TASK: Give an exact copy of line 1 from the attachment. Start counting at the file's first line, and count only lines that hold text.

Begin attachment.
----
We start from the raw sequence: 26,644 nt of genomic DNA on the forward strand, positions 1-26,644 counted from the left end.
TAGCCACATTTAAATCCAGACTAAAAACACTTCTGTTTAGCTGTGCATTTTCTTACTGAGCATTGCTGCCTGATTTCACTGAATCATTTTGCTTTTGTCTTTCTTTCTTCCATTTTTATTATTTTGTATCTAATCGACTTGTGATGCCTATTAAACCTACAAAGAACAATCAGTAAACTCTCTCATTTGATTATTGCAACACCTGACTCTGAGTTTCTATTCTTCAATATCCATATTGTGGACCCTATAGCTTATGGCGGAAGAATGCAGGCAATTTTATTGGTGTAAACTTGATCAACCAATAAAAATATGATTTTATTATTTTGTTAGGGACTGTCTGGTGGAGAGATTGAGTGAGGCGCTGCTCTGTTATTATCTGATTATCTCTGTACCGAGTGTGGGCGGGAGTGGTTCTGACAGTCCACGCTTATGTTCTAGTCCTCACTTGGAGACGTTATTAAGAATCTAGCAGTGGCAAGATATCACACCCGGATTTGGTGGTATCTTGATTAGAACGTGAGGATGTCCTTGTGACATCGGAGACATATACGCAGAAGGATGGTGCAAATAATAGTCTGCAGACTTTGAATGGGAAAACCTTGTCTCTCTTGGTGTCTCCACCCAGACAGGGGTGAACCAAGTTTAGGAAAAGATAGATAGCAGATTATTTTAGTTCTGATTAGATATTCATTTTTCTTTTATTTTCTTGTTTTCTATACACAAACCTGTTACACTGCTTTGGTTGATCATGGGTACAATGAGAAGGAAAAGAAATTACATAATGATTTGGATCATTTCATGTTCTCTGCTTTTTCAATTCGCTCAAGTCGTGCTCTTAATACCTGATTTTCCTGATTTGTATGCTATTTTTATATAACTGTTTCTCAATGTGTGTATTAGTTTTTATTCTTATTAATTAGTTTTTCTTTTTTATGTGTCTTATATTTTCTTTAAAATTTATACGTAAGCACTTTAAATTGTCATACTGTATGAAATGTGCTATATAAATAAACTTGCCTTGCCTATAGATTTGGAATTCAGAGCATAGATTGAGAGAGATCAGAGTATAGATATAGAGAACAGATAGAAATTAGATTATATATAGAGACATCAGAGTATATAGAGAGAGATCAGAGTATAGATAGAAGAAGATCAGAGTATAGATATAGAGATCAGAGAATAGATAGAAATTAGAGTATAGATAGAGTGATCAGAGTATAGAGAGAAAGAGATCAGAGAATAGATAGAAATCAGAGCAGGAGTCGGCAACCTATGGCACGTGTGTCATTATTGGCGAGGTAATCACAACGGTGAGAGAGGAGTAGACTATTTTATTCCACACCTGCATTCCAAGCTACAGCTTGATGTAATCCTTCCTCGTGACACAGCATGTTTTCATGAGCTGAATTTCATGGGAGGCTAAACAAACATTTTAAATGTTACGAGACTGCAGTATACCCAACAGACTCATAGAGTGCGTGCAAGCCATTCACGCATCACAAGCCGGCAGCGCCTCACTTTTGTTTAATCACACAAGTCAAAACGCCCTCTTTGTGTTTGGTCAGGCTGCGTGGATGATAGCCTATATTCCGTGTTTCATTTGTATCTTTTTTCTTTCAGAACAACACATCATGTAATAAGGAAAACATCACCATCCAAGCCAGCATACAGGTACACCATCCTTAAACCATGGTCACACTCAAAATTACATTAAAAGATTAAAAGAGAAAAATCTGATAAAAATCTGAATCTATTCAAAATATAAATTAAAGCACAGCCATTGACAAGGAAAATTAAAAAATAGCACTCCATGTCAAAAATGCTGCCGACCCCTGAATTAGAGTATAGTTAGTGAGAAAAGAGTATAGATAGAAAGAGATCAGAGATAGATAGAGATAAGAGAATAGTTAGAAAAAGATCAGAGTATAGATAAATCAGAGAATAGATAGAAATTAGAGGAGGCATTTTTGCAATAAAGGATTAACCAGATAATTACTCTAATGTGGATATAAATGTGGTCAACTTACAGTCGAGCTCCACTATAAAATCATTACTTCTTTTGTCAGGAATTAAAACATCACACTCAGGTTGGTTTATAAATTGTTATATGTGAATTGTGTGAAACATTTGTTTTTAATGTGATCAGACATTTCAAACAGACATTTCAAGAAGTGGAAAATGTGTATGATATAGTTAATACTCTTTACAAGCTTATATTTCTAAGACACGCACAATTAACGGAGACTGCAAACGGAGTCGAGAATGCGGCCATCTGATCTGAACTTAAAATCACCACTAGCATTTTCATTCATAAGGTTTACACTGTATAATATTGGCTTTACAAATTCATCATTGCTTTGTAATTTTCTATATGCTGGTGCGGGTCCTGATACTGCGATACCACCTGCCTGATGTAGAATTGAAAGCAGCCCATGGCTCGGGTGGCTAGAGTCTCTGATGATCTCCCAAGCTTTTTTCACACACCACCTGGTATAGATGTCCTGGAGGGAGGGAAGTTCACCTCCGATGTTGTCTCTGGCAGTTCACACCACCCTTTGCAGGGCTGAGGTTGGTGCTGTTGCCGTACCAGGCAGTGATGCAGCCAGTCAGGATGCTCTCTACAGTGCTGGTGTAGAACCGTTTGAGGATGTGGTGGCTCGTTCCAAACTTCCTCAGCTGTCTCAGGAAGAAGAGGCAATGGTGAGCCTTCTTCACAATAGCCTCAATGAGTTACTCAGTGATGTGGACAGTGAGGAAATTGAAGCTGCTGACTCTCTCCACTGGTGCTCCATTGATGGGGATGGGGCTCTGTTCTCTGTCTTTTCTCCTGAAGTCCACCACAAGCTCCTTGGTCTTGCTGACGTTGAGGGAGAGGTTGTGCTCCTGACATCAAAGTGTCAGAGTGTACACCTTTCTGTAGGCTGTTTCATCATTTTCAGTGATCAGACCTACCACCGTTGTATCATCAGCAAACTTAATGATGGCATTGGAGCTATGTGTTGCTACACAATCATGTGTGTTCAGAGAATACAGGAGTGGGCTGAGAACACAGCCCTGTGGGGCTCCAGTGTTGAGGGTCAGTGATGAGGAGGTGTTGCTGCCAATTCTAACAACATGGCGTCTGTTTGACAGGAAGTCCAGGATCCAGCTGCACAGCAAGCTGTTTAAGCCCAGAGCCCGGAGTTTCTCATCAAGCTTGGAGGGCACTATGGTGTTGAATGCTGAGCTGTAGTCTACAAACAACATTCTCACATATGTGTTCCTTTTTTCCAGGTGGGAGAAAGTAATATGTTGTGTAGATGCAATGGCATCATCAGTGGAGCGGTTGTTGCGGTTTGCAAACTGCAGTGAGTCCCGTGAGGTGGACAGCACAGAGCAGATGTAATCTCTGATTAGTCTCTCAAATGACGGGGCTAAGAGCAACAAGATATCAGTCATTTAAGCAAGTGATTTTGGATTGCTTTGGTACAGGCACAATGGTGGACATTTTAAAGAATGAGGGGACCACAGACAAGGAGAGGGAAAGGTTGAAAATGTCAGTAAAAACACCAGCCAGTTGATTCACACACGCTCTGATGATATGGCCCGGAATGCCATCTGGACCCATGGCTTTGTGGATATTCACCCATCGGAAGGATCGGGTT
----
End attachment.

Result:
We start from the raw sequence: 26,644 nt of genomic DNA on the forward strand, positions 1-26,644 counted from the left end.